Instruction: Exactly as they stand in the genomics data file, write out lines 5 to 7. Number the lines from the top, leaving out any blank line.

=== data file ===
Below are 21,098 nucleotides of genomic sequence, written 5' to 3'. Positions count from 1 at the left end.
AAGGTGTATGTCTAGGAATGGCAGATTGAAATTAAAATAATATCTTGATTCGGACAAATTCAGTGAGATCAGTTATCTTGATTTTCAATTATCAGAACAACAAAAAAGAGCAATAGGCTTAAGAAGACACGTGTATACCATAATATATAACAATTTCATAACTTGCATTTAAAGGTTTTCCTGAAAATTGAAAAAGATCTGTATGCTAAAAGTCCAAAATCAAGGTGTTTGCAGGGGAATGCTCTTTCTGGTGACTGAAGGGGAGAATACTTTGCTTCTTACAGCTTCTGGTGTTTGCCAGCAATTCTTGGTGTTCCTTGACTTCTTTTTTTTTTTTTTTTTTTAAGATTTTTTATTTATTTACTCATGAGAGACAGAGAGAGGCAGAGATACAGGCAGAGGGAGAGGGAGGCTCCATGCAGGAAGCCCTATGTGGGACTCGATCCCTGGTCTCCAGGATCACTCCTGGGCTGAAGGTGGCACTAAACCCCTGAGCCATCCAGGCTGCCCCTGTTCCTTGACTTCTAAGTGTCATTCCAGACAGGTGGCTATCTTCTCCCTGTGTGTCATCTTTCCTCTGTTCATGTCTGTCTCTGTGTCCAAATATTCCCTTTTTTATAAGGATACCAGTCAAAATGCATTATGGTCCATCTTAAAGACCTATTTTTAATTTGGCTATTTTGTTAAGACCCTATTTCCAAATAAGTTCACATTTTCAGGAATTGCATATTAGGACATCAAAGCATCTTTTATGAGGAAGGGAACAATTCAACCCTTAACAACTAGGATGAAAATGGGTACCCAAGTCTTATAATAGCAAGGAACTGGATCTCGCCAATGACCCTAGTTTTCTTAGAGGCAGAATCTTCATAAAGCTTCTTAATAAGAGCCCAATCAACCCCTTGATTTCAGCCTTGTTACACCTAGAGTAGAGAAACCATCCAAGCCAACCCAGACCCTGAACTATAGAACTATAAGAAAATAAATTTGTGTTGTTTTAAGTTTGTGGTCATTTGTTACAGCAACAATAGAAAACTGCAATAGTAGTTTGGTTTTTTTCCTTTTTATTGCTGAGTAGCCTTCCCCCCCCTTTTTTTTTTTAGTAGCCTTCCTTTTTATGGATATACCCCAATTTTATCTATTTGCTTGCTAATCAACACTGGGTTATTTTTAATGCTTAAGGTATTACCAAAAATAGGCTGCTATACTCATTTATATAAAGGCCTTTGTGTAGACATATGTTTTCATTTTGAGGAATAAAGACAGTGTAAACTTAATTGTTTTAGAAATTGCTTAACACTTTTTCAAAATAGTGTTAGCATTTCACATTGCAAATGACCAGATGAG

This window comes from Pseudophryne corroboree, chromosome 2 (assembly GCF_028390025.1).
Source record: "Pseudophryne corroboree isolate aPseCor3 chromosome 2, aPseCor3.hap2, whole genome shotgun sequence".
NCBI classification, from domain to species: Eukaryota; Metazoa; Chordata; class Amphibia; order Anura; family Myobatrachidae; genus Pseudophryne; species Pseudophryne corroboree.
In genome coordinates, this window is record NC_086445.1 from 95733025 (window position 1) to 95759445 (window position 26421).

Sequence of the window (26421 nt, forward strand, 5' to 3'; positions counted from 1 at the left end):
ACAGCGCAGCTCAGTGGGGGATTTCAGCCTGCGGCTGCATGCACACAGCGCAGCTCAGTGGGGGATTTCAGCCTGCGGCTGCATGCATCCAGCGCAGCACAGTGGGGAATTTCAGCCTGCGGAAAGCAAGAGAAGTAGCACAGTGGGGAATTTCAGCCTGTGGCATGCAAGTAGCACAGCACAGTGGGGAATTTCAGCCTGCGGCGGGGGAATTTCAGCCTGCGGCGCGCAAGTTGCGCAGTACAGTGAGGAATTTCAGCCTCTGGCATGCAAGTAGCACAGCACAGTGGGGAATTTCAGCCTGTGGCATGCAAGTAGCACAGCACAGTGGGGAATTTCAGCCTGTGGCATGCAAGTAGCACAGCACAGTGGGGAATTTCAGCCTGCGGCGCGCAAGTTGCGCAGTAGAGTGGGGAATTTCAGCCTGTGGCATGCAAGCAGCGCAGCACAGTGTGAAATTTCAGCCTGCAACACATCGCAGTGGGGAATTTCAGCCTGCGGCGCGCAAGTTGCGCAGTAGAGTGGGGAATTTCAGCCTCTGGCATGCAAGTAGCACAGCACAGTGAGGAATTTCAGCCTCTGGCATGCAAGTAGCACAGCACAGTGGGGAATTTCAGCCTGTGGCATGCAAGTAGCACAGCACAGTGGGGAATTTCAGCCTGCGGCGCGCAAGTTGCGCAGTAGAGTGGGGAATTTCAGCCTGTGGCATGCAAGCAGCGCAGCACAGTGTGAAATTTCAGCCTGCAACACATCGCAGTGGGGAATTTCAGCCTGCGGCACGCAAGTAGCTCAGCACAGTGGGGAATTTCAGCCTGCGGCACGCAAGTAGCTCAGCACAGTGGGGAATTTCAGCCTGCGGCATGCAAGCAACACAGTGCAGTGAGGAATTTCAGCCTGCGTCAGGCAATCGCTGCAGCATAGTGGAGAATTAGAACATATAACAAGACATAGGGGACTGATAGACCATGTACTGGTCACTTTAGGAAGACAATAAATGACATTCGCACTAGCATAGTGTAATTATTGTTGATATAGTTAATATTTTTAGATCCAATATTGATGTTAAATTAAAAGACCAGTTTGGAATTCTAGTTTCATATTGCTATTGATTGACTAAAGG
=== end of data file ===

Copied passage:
NCBI classification, from domain to species: Eukaryota; Metazoa; Chordata; class Amphibia; order Anura; family Myobatrachidae; genus Pseudophryne; species Pseudophryne corroboree.
In genome coordinates, this window is record NC_086445.1 from 95733025 (window position 1) to 95759445 (window position 26421).

Sequence of the window (26421 nt, forward strand, 5' to 3'; positions counted from 1 at the left end):